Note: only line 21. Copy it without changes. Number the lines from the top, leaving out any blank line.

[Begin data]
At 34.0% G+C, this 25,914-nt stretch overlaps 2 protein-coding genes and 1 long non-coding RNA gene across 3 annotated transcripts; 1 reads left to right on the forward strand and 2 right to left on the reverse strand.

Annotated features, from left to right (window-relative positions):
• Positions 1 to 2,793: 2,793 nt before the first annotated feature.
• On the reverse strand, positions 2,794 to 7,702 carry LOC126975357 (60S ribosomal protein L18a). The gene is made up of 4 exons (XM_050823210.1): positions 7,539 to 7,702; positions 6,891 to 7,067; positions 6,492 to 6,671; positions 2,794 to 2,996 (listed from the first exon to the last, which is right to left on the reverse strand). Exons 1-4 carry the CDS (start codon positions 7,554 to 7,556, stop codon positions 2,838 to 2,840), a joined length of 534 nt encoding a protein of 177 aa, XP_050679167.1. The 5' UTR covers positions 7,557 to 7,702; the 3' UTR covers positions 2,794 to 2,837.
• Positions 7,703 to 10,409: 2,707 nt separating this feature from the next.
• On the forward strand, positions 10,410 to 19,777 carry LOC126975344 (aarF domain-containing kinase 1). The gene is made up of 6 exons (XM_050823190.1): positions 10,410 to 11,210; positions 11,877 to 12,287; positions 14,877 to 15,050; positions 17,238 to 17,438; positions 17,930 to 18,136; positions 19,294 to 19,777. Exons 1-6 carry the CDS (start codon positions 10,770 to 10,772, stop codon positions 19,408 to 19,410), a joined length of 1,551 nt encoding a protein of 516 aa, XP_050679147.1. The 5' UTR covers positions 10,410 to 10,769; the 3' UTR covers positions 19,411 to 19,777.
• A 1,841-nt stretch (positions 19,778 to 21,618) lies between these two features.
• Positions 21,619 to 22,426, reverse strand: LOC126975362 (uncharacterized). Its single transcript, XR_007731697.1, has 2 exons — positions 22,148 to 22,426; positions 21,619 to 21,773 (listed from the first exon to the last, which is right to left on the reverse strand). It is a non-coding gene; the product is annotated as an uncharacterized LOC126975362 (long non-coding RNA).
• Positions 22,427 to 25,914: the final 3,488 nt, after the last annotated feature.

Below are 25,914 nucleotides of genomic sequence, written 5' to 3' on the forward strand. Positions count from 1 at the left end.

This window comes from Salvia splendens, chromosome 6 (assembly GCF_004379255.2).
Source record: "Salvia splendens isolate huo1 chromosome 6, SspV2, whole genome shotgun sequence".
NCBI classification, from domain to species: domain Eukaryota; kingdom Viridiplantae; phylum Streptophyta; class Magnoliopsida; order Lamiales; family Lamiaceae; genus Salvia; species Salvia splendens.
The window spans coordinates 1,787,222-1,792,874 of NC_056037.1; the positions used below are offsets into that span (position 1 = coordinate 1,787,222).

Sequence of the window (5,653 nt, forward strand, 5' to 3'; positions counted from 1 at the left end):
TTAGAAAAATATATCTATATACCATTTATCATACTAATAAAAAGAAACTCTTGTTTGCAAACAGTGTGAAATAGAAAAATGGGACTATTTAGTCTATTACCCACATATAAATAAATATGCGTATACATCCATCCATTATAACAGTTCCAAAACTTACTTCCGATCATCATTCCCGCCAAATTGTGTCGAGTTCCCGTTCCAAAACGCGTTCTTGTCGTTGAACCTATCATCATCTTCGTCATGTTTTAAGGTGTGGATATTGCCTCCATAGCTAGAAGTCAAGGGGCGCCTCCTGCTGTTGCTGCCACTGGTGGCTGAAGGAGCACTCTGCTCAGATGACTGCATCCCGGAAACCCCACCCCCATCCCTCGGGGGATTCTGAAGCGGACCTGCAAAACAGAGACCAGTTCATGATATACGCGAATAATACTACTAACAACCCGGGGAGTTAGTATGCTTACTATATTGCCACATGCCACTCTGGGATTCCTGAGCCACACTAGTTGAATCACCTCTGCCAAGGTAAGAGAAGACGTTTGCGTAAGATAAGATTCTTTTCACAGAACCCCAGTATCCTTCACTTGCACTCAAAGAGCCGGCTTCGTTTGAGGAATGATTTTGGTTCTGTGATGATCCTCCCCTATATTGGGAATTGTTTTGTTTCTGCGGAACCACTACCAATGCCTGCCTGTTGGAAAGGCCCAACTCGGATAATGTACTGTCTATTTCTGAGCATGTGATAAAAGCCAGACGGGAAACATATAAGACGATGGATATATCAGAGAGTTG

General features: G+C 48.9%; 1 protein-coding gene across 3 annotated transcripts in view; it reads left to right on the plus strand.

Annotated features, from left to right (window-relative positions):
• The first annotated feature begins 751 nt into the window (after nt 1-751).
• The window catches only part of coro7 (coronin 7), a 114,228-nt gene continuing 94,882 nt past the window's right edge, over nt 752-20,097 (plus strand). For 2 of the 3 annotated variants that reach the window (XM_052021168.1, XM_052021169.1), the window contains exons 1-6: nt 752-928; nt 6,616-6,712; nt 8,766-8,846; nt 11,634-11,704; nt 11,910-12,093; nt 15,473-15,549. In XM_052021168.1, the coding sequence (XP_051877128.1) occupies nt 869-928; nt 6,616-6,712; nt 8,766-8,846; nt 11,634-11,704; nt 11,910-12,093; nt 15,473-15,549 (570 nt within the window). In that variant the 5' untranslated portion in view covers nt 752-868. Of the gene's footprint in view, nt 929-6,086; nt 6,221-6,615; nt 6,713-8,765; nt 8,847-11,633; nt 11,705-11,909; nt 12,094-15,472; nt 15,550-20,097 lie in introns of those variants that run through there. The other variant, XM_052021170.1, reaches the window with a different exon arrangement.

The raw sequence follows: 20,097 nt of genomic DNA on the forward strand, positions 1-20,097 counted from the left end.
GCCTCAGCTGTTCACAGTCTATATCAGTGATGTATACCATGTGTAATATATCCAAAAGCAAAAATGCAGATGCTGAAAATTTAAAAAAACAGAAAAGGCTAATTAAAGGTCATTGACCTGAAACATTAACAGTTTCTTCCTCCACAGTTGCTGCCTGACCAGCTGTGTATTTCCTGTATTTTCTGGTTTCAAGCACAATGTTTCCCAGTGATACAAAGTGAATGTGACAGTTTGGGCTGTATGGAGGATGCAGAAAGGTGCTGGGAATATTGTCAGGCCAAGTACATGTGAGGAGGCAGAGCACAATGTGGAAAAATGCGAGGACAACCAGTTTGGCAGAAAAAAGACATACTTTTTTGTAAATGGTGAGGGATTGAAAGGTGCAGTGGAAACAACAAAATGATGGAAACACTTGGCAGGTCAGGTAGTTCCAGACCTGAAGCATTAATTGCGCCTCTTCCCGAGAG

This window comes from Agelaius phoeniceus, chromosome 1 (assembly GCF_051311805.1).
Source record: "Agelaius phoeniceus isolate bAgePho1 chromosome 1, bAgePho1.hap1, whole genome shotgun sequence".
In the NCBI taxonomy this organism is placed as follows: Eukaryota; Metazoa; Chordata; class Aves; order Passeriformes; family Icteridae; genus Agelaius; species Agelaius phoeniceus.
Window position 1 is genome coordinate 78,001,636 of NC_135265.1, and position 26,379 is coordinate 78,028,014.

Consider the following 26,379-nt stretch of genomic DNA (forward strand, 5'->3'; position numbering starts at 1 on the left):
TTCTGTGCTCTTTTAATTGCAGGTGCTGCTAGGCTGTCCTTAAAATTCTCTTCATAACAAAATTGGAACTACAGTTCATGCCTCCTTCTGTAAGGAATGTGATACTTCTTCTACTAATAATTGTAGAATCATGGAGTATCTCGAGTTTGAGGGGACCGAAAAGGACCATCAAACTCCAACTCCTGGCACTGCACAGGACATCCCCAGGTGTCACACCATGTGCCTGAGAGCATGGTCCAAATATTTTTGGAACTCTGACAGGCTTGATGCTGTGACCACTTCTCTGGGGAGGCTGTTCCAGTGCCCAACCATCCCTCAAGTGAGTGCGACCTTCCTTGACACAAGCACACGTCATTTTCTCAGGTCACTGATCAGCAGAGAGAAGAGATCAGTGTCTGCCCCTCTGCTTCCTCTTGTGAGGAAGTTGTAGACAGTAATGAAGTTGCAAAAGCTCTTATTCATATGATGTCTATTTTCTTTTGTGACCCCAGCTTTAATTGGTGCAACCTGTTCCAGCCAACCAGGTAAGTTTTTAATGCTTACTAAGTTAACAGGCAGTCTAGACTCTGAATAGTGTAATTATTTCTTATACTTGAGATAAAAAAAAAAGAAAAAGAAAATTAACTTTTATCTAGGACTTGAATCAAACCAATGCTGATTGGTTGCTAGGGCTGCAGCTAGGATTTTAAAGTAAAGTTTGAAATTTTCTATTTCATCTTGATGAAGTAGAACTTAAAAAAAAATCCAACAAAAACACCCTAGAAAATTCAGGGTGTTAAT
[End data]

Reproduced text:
The raw sequence follows: 20,097 nt of genomic DNA on the forward strand, positions 1-20,097 counted from the left end.